• Typographically sophisticated books—Word processors do not have the very fine typographic controls you find in sophisticated layout programs. And hyphenation and justification of text simply will not look as polished as it would in dedicated software. Pros and Cons for Each Type of Software No matter what you choose to use as a vehicle to publish your book, there are tradeoffs. They are not always apparent, and might not affect you from day one of your project, but before you lock yourself into one solution or another, consider these: • Word processors, Pro and Con • Pro: You already know how to use it • Pro: The least expensive of the three alternatives, particularly if you already own it. • Pro: The shortest learning curve of the three types of programs • Con: You may not know how to use the functions you’ll need to do your book.

• Con: Get ready to be frustrated if you’re trying to do exact placement of images on your pages • Con: Your options to output your pages may be severely limited, and you’ll have no support for color corrections, color calibration or many other advanced functions needed for some kinds of books. • Hybrids, Pro and Con • Pro: Less expensive than dedicated layout programs. • Pro: Easier to learn than dedicated layout programs. • Pro: Pre-built templates are available to get you started. • Con: Compromised functions of both word processors and layout programs may fail to satisfy or give the range of options of either type of program separately.

• Con: Idiosyncratic. These programs may use “dumbed down” functions and language to describe the processes in an attempt to appeal to the widest variety of users. • Con: You may be frustrated by the availability of some, but not all, the functions of a higher-level layout program.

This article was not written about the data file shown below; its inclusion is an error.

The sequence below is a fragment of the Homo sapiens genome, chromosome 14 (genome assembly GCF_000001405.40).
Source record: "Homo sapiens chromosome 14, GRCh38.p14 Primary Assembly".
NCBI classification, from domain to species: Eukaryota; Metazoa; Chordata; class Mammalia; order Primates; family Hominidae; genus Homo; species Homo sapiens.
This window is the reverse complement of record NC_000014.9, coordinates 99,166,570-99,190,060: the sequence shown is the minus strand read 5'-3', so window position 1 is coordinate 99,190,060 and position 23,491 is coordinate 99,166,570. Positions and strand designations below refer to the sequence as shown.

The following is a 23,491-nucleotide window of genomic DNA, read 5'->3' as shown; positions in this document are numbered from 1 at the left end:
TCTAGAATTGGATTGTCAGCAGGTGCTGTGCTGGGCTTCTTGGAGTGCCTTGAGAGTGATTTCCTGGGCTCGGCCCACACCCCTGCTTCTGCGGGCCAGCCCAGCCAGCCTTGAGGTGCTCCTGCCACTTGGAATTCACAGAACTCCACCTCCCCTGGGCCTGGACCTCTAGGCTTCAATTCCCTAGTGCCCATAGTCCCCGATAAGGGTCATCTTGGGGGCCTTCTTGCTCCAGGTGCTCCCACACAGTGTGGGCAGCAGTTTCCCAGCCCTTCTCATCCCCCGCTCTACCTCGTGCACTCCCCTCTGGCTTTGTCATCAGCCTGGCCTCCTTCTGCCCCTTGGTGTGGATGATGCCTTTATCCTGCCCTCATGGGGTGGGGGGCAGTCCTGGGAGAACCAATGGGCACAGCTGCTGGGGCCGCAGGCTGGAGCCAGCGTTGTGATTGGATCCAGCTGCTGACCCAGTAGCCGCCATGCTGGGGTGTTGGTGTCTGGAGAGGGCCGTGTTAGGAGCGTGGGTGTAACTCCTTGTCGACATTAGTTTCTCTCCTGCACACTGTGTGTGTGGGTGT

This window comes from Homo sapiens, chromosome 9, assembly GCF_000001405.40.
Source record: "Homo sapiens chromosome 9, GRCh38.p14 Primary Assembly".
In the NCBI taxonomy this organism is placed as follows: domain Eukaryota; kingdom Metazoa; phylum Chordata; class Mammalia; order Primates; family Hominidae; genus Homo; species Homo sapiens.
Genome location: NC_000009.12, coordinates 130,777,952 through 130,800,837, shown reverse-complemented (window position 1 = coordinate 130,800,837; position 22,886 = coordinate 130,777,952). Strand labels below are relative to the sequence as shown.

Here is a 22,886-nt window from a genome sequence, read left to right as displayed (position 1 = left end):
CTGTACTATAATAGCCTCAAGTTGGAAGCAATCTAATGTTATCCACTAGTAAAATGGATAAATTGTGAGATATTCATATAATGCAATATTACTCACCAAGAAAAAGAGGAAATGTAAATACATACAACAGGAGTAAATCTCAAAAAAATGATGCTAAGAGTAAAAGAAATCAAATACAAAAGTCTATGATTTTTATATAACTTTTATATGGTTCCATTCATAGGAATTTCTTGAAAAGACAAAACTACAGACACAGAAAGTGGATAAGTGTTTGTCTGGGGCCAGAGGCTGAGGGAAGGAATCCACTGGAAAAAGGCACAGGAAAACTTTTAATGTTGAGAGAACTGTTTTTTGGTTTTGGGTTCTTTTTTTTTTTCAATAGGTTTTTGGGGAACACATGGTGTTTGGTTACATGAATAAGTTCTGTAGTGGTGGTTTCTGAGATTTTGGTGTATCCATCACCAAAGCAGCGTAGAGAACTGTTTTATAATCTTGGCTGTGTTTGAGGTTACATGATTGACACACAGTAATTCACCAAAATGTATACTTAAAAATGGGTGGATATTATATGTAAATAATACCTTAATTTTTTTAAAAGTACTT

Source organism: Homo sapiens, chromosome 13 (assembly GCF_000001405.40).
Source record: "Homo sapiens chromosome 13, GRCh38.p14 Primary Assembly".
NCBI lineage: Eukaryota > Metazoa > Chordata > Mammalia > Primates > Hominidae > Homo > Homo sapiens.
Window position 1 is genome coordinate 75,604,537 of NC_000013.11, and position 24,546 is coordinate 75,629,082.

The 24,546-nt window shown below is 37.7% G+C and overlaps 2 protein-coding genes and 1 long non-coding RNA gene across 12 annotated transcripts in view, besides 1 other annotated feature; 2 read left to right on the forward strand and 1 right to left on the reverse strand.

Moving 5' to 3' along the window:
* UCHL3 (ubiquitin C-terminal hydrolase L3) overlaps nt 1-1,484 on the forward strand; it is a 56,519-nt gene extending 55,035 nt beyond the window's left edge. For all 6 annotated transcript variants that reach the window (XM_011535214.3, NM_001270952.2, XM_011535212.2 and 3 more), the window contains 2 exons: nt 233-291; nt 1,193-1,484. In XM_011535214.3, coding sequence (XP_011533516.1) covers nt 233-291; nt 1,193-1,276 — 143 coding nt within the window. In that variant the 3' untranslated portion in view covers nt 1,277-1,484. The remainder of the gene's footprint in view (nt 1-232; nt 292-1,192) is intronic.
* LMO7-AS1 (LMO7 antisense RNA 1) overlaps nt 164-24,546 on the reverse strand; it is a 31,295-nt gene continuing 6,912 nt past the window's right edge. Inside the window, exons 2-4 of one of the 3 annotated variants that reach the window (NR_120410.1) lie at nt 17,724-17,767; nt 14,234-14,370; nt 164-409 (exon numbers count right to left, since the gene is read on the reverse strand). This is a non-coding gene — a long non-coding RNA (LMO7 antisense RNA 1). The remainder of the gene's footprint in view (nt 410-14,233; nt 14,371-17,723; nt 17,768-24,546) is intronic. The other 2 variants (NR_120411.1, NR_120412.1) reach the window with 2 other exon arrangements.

• Layout programs, Pro and Con • Pro: You get complete control of your pages, with precise placement of all elements. • Pro: Robust support for output to all kinds of reproduction devices from low-end to high-end reproduction • Pro: Huge market of add-on and supplemental programs that supply even more functionality to these programs, and integrate with image editing functions as well. • Con: These babies are expensive to buy, and if you will only do one book, it may be hard to justify the expense. • Con: If you haven’t used this type of software before, get ready for some intensive training. And you can start by trying to figure out what a “pica” is. • Con: The variety and precision of commands and functions can be overwhelming for new users.

Recommendations What kind of software you end up using to do your book will rely on lots of factors. But generally speaking, I would recommend: • Word processors if you’re on a budget, if your book is basically running text without much formatting, or if you only want to print up a few books for private use. You can dedicate yourself to learning how to manipulate these programs into producing a decent-looking book, but it may not be the best use of your time. Microsoft Word remains my choice here.

• Hybrid programs if you’re willing to pay a few dollars for software that will give you a lot more flexibility with page layout, effects, placement of non-text elements. And if you are only a casual user, these programs will be easier to learn. I’m impressed with Apple’s Pages for layout and output to EPUB. • Page layout programs if you foresee doing more than one book a year, you like the idea of learning printing terms and procedures, or if you want to have complete control of an illustrated or heavily-formatted book. Keep in mind that the first books you produce will still look like first efforts. Plan to devote time to learning the software with some kind of training before diving into your project.

Standards here include Adobe InDesign and Quark Xpress. And if you do decide to design and produce your own book, check out the page on this blog. It will give you a leg up in getting your book to press.